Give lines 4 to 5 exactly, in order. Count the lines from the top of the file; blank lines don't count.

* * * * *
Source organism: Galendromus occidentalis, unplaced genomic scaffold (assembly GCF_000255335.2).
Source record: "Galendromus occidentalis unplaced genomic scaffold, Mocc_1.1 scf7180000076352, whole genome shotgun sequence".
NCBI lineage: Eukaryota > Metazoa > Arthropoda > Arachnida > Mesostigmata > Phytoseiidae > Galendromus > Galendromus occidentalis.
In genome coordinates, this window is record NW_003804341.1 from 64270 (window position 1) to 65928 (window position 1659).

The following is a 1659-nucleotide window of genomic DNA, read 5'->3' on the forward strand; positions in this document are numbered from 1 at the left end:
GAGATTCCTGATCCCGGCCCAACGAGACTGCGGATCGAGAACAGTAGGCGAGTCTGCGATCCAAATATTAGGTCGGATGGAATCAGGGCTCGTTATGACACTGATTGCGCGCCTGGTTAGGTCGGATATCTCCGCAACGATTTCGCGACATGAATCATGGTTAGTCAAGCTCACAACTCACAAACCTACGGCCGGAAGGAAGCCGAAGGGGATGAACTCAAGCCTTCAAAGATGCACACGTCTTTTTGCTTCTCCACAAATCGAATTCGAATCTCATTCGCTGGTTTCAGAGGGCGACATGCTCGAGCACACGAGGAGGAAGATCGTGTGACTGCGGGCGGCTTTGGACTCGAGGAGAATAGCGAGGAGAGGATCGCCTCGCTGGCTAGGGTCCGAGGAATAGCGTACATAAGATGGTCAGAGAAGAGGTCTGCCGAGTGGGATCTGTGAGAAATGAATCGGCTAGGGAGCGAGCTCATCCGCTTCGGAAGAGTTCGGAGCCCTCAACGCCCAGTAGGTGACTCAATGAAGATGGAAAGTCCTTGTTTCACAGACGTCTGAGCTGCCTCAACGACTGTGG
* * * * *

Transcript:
In genome coordinates, this window is record NW_003804341.1 from 64270 (window position 1) to 65928 (window position 1659).

The following is a 1659-nucleotide window of genomic DNA, read 5'->3' on the forward strand; positions in this document are numbered from 1 at the left end: